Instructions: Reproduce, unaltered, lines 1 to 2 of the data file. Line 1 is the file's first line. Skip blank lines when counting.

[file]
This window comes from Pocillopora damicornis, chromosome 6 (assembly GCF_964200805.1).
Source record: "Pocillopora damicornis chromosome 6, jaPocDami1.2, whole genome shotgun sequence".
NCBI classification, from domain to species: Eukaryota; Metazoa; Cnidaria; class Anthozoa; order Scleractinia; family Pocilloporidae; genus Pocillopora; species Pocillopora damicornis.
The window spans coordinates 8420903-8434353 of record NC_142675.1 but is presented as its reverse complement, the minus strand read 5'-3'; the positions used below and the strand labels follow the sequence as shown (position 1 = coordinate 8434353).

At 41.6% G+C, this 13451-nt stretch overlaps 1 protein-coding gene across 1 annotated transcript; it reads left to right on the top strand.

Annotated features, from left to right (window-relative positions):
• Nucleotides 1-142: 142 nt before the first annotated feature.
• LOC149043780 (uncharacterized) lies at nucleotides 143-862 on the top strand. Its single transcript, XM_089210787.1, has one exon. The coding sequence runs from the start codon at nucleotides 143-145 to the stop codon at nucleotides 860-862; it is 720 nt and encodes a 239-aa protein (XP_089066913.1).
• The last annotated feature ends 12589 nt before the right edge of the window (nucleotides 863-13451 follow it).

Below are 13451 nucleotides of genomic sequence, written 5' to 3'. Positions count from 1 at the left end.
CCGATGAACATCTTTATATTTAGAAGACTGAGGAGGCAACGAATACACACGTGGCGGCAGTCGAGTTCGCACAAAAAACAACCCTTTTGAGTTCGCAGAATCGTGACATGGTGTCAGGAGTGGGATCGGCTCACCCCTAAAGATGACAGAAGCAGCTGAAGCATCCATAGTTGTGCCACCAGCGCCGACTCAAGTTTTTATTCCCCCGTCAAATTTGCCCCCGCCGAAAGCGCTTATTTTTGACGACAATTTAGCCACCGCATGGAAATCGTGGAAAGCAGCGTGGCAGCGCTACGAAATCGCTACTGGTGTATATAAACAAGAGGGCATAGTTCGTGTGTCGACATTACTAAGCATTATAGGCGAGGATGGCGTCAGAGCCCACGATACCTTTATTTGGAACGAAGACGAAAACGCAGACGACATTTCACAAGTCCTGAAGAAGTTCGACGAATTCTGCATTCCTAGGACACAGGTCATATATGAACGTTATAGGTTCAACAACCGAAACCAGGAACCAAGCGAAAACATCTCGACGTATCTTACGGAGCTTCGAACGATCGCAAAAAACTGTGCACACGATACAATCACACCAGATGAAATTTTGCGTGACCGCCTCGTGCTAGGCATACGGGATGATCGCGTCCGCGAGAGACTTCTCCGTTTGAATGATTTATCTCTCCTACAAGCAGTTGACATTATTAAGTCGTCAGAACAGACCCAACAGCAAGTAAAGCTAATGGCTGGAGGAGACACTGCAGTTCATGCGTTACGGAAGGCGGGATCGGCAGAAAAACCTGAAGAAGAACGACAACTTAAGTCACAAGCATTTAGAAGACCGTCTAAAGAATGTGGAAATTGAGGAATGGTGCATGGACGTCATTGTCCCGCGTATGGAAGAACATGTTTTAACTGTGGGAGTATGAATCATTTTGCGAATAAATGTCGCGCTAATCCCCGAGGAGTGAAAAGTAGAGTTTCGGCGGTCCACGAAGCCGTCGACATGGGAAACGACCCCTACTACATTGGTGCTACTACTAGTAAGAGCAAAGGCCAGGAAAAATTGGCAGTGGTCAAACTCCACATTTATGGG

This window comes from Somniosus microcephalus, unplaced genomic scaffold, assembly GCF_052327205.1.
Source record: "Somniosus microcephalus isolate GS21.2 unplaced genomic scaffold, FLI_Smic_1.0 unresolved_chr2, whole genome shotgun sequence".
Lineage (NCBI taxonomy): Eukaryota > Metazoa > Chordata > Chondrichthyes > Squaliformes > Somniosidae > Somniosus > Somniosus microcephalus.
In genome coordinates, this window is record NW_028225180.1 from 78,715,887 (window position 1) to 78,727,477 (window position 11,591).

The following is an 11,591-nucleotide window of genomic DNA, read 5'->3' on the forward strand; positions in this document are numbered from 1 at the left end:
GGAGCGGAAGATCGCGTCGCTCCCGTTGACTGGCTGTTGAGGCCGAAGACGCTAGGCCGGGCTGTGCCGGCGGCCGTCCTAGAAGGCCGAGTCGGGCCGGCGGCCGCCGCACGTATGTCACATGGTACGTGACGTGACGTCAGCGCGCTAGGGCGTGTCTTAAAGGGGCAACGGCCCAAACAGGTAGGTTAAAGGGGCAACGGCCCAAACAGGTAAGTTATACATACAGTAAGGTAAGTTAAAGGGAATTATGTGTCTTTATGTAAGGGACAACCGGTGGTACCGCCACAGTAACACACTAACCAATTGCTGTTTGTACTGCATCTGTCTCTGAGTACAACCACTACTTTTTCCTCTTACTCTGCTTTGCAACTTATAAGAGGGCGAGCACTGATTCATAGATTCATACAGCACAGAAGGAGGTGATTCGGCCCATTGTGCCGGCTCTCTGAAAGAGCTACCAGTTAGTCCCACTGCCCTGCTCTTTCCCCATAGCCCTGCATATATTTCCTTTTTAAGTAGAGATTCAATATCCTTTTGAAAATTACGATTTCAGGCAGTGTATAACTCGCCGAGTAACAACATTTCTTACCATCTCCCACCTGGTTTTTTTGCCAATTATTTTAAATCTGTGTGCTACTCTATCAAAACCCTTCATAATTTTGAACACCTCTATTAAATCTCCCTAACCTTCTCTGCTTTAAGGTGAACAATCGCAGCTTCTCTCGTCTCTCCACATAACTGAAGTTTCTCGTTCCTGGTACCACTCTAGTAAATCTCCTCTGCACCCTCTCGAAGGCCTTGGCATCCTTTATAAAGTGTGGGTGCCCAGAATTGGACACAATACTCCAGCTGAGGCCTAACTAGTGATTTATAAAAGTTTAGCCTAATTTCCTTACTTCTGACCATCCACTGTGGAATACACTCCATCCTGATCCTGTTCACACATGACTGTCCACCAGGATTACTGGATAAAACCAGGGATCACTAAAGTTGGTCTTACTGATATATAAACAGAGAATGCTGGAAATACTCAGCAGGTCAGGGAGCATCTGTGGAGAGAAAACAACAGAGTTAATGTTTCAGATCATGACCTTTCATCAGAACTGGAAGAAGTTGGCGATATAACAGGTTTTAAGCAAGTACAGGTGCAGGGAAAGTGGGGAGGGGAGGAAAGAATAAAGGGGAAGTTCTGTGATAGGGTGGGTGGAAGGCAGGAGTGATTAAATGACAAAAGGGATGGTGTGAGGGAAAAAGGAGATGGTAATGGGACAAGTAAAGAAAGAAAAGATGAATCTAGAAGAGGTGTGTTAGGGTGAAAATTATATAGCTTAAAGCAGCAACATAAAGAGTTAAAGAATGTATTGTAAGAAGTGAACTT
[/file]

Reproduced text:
This window comes from Pocillopora damicornis, chromosome 6 (assembly GCF_964200805.1).
Source record: "Pocillopora damicornis chromosome 6, jaPocDami1.2, whole genome shotgun sequence".